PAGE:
val assorted = List(1,2,"joe","san")
  assorted collect { case i: Int => i + 1 } // gives List(2,3)
Why did map fail while collect did what we wanted? If you look at the method signatures from the Scala API, it is pretty obvious that collect takes in something called as a partial function, which becomes the topic of this article. Here is my explanation and understanding of what a partial function is: A partial function is any function that is defined for a subset of its input domains. Let's take a small example to understand this:
  def add(i: Int) = i + i
The input domain to this simple add function is the set of all integers. The add function holds good for the set of all integers, i.e., across the whole integer domain. You pass it any input int value, you will get a result which is also an int in this case. Let's take another case, but remember the fact that the function should work for any input in that particular domain and produce us a result.
  def divide(i: Int) = 1 / i
What happens if I call divide(0)? We should have got a result, but that did not happen. Instead we failed with an error or an exception. So how do I define this divide function in plain sentence? The divide function divides the input for a set of all partial input domains! Does that make sense? The divide function works only for a partial set of integer domain. Let's now fix the divide function to make it cope up with the failure (divide(0))... no no not with try catch!, but with Scala's built in support for defining partial functions! Our refactored divide function as a partial function can be written as below:
  val divide = new PartialFunction[Int, Int] {
    def apply(x: Int) = 1 / x
    def isDefinedAt(x: Int) = x != 0
We have now made the divide function to be a partial function. We can now check if the divide function operates for any of the input domain and decide if we call the function or not. The following example illustrate this:
  divide.isDefinedAt(0) // tells us that it is not supported by returning false!
Let's now rewrite the same example but this time with a case block! This is just a Scala shorthand way to define a partial function.
  val divide: PartialFunction[Int, Int] = {
    case i: Int if i != 0 => 1 / i
Where did our apply and isDefinedAt go with our re-written partial function example? If you are just curios, try compiling your code and have a look at how this is expanded upon compilation. I'll leave that to you! If you are a bit lazy to look into the compiled code, have a look at this post here The Scala's partial function trait has the following signature:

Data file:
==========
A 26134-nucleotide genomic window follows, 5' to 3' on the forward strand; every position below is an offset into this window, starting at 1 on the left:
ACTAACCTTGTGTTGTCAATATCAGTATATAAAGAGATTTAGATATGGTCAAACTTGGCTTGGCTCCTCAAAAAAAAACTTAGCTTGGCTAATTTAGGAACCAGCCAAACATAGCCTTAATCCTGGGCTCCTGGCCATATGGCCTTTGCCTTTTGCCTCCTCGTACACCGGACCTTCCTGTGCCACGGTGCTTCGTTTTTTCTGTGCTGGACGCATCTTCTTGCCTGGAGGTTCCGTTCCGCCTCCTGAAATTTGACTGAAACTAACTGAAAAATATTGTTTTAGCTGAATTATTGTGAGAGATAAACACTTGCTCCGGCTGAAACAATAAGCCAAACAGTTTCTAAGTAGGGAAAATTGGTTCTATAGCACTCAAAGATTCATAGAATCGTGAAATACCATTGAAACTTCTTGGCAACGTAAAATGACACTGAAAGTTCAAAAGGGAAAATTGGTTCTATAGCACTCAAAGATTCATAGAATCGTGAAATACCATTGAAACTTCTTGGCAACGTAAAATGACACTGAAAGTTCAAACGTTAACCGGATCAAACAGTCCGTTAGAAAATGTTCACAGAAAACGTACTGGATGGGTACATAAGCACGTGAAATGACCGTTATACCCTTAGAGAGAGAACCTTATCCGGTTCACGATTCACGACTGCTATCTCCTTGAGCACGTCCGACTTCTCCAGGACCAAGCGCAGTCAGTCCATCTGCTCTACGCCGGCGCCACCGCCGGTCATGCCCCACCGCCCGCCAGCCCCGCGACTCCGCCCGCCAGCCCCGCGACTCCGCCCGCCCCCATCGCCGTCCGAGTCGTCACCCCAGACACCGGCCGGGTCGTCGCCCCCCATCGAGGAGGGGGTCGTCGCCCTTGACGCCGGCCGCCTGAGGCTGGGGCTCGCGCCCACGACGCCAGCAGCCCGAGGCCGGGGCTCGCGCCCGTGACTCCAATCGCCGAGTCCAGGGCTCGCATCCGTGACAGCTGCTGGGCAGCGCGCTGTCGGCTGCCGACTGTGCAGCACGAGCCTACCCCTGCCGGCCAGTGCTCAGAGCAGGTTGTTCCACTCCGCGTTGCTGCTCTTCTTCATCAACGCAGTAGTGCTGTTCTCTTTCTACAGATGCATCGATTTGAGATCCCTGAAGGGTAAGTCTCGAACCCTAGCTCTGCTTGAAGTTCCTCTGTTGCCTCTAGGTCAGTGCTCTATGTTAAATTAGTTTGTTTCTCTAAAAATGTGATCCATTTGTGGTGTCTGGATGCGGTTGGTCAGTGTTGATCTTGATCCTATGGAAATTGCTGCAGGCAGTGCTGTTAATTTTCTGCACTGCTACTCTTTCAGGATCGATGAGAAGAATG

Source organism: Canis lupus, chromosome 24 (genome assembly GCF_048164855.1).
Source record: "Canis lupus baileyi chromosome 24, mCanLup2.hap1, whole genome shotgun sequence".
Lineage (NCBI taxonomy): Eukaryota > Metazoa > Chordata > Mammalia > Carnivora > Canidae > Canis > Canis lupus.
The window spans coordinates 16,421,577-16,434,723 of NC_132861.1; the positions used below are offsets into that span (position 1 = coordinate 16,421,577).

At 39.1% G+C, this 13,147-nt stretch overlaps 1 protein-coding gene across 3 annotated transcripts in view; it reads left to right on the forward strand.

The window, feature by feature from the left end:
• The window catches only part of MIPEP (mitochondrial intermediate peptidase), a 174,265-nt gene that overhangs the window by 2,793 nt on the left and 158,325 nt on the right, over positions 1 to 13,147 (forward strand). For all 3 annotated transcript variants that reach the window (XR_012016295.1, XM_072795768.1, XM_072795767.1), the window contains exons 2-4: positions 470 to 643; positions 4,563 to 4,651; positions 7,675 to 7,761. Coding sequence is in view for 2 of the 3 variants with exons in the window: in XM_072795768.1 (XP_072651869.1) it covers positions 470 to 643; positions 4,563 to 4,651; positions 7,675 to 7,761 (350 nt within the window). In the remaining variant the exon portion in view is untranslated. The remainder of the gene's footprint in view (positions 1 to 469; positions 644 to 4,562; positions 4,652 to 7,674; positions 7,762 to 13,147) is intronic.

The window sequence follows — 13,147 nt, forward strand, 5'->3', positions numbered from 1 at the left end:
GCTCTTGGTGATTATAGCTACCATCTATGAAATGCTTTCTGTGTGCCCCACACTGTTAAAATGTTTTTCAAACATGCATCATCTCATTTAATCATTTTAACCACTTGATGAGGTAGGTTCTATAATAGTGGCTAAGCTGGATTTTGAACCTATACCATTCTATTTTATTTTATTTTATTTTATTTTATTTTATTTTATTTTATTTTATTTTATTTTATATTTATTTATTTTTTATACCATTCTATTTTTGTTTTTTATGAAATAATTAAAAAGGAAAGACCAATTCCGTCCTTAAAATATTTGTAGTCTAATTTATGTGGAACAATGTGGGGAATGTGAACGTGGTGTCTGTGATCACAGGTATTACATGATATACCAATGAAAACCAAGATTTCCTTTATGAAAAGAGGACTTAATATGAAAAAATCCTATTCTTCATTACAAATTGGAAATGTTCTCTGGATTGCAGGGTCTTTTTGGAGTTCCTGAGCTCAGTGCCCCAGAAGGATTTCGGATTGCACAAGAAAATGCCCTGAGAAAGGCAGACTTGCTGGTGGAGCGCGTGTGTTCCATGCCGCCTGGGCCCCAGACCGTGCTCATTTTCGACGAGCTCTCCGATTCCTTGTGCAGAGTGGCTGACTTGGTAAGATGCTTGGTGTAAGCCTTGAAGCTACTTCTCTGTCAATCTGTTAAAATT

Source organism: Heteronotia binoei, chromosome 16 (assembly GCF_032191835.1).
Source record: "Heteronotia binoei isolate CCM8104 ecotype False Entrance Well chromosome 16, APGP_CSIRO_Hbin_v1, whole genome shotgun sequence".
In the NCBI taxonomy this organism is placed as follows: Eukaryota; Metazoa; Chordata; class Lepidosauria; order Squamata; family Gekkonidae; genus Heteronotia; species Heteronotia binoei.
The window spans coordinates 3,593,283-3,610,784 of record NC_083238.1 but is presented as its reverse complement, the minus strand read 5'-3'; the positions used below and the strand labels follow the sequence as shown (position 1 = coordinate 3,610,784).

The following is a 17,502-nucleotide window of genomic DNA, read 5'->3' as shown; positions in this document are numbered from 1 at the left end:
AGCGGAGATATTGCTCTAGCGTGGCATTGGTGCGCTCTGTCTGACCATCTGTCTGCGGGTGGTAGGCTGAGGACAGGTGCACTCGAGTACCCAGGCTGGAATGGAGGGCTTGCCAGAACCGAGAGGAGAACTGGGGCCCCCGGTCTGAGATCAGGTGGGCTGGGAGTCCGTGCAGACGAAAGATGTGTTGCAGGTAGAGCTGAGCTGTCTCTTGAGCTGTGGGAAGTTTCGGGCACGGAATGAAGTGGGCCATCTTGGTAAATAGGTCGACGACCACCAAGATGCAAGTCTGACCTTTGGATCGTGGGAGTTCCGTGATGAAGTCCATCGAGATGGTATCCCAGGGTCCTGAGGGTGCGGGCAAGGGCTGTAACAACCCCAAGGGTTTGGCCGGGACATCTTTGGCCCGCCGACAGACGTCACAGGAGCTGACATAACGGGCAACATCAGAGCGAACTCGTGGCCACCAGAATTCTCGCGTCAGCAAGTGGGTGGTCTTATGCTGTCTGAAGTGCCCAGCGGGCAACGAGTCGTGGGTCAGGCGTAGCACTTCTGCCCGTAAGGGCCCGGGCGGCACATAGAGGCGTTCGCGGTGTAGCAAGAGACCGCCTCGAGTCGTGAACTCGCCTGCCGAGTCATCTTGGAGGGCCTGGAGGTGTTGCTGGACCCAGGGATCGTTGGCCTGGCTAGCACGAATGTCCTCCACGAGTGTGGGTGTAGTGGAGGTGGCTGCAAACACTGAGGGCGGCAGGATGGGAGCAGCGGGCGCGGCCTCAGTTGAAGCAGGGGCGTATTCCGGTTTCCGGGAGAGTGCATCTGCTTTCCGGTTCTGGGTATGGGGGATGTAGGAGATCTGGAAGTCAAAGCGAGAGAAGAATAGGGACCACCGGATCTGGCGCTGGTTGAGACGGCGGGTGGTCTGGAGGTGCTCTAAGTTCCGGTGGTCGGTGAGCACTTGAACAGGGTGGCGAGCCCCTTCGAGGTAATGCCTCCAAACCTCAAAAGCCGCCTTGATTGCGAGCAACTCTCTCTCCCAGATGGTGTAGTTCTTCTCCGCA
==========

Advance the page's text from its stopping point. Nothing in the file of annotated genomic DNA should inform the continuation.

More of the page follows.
trait PartialFunction[-A, +B] extends (A) ⇒ B
The definition as per Scala docs, a partial function is any function where the domain does not necessarily include all values of type A. Anybody who implements the partial function trait has to provide implementations for the apply and the isDefinedAt abstract functions which takes the type A and defines if that instance of type A belongs to the domain covered by the partial function. So that wraps our discussion on partial functions in Scala!

Making a Case for Scala Case classes


If you are like me that is fed-up with writing or generating those getters / setters in your domain objects or Data Transfer Objects or Value Objects, defering the process of writing at compile time is definitely a boon. Scala's case classes does exactly that. Here are some of the noteworthy things to know about Scala case classes.

1. They are defined with the keyword case and are always immutable in nature because the parameters are val's implicitly!

case class Person(name: String, age: Int)
Now you could of course make the parameters var's, but be warned that your equals and hashCode behavior that you implicitly get is not bound to do what you wanted it to do

2. The parameters that are passed to the case classes are treated as final and are instantiated in the class constructor

3. Simple to instantiate and you could also define some defaults to the parameters if you do not want to supply them each and every time

case class Person(name: String = "MyName", age: Int)

val person = Person(29) // Would instantiate a person with name = MyName and age = 29

4. Gives you implicitly defined equals and hashCode implementation

5. You can decompose them using Scala's pattern matching feature, the reason you can pattern match a case class is because you also get the unapply method implemented for all your case classes

6. The getter methods are generated by default for you and if you have any var's as parameters, a setter method is also generated for that parameter that is declared as a var. But please don't try to mutate in a case class!

With all that said, let's now do a simple pattern matching snippet using a case classes: